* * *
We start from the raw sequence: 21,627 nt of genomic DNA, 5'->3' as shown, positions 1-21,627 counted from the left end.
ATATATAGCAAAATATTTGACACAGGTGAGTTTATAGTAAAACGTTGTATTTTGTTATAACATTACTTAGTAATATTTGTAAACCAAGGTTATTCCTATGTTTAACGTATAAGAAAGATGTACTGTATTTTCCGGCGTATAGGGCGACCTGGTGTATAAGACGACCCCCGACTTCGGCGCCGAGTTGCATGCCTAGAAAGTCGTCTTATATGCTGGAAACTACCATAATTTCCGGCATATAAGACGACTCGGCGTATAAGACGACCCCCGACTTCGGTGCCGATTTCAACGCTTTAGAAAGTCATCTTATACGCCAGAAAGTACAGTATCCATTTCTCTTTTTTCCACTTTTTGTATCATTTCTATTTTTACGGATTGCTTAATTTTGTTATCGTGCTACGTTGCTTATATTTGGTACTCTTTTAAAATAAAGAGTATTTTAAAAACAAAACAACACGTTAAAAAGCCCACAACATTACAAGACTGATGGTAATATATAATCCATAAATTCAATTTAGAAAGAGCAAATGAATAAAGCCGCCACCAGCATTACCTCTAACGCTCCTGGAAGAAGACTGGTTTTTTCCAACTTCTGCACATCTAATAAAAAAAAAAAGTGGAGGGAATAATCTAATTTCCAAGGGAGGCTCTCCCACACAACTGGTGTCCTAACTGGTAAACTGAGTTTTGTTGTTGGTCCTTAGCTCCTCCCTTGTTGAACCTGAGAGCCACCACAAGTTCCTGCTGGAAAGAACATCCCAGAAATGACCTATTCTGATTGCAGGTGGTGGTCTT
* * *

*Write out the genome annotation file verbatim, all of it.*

We start from the raw sequence: 21,627 nt of genomic DNA, 5'->3' as shown, positions 1-21,627 counted from the left end.
ATATATAGCAAAATATTTGACACAGGTGAGTTTATAGTAAAACGTTGTATTTTGTTATAACATTACTTAGTAATATTTGTAAACCAAGGTTATTCCTATGTTTAACGTATAAGAAAGATGTACTGTATTTTCCGGCGTATAGGGCGACCTGGTGTATAAGACGACCCCCGACTTCGGCGCCGAGTTGCATGCCTAGAAAGTCGTCTTATATGCTGGAAACTACCATAATTTCCGGCATATAAGACGACTCGGCGTATAAGACGACCCCCGACTTCGGTGCCGATTTCAACGCTTTAGAAAGTCATCTTATACGCCAGAAAGTACAGTATCCATTTCTCTTTTTTCCACTTTTTGTATCATTTCTATTTTTACGGATTGCTTAATTTTGTTATCGTGCTACGTTGCTTATATTTGGTACTCTTTTAAAATAAAGAGTATTTTAAAAACAAAACAACACGTTAAAAAGCCCACAACATTACAAGACTGATGGTAATATATAATCCATAAATTCAATTTAGAAAGAGCAAATGAATAAAGCCGCCACCAGCATTACCTCTAACGCTCCTGGAAGAAGACTGGTTTTTTCCAACTTCTGCACATCTAATAAAAAAAAAAAGTGGAGGGAATAATCTAATTTCCAAGGGAGGCTCTCCCACACAACTGGTGTCCTAACTGGTAAACTGAGTTTTGTTGTTGGTCCTTAGCTCCTCCCTTGTTGAACCTGAGAGCCACCACAAGTTCCTGCTGGAAAGAACATCCCAGAAATGACCTATTCTGATTGCAGGTGGTGGTCTT